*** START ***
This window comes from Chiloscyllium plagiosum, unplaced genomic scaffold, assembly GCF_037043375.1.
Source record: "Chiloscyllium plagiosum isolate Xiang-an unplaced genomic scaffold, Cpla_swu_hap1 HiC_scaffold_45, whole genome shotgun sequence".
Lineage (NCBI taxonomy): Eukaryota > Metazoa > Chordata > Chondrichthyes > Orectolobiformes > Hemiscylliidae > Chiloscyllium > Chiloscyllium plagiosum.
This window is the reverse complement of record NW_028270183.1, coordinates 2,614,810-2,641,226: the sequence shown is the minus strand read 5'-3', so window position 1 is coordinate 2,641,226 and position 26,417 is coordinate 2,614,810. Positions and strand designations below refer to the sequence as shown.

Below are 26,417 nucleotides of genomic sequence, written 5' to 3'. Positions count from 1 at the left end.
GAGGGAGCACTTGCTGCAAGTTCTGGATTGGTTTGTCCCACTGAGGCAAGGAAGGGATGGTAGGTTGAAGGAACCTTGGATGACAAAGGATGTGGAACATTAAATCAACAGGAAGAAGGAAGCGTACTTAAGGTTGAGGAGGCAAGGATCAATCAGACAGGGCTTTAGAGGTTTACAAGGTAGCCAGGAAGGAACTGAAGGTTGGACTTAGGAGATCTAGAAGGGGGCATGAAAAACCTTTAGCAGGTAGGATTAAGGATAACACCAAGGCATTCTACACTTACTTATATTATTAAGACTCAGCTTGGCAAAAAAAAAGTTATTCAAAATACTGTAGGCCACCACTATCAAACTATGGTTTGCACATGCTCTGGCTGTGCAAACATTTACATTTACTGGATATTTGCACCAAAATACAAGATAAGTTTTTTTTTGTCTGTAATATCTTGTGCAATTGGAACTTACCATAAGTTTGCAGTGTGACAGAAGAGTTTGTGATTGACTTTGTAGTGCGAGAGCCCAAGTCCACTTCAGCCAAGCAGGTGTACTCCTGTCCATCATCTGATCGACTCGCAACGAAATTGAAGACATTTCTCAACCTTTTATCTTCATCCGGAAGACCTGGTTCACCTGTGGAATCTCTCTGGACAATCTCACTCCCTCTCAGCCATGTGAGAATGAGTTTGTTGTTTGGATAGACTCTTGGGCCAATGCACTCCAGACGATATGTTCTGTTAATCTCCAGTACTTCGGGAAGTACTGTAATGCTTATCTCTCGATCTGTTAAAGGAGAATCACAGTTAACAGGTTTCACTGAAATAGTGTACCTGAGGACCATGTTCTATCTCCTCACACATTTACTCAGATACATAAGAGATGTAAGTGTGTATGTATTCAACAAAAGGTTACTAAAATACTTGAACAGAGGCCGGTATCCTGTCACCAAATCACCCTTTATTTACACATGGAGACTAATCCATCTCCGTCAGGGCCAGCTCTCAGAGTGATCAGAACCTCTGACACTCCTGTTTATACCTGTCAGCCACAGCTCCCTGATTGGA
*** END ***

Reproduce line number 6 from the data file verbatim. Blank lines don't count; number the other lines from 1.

GAGGGAGCACTTGCTGCAAGTTCTGGATTGGTTTGTCCCACTGAGGCAAGGAAGGGATGGTAGGTTGAAGGAACCTTGGATGACAAAGGATGTGGAACATTAAATCAACAGGAAGAAGGAAGCGTACTTAAGGTTGAGGAGGCAAGGATCAATCAGACAGGGCTTTAGAGGTTTACAAGGTAGCCAGGAAGGAACTGAAGGTTGGACTTAGGAGATCTAGAAGGGGGCATGAAAAACCTTTAGCAGGTAGGATTAAGGATAACACCAAGGCATTCTACACTTACTTATATTATTAAGACTCAGCTTGGCAAAAAAAAAGTTATTCAAAATACTGTAGGCCACCACTATCAAACTATGGTTTGCACATGCTCTGGCTGTGCAAACATTTACATTTACTGGATATTTGCACCAAAATACAAGATAAGTTTTTTTTTGTCTGTAATATCTTGTGCAATTGGAACTTACCATAAGTTTGCAGTGTGACAGAAGAGTTTGTGATTGACTTTGTAGTGCGAGAGCCCAAGTCCACTTCAGCCAAGCAGGTGTACTCCTGTCCATCATCTGATCGACTCGCAACGAAATTGAAGACATTTCTCAACCTTTTATCTTCATCCGGAAGACCTGGTTCACCTGTGGAATCTCTCTGGACAATCTCACTCCCTCTCAGCCATGTGAGAATGAGTTTGTTGTTTGGATAGACTCTTGGGCCAATGCACTCCAGACGATATGTTCTGTTAATCTCCAGTACTTCGGGAAGTACTGTAATGCTTATCTCTCGATCTGTTAAAGGAGAATCACAGTTAACAGGTTTCACTGAAATAGTGTACCTGAGGACCATGTTCTATCTCCTCACACATTTACTCAGATACATAAGAGATGTAAGTGTGTATGTATTCAACAAAAGGTTACTAAAATACTTGAACAGAGGCCGGTATCCTGTCACCAAATCACCCTTTATTTACACATGGAGACTAATCCATCTCCGTCAGGGCCAGCTCTCAGAGTGATCAGAACCTCTGACACTCCTGTTTATACCTGTCAGCCACAGCTCCCTGATTGGA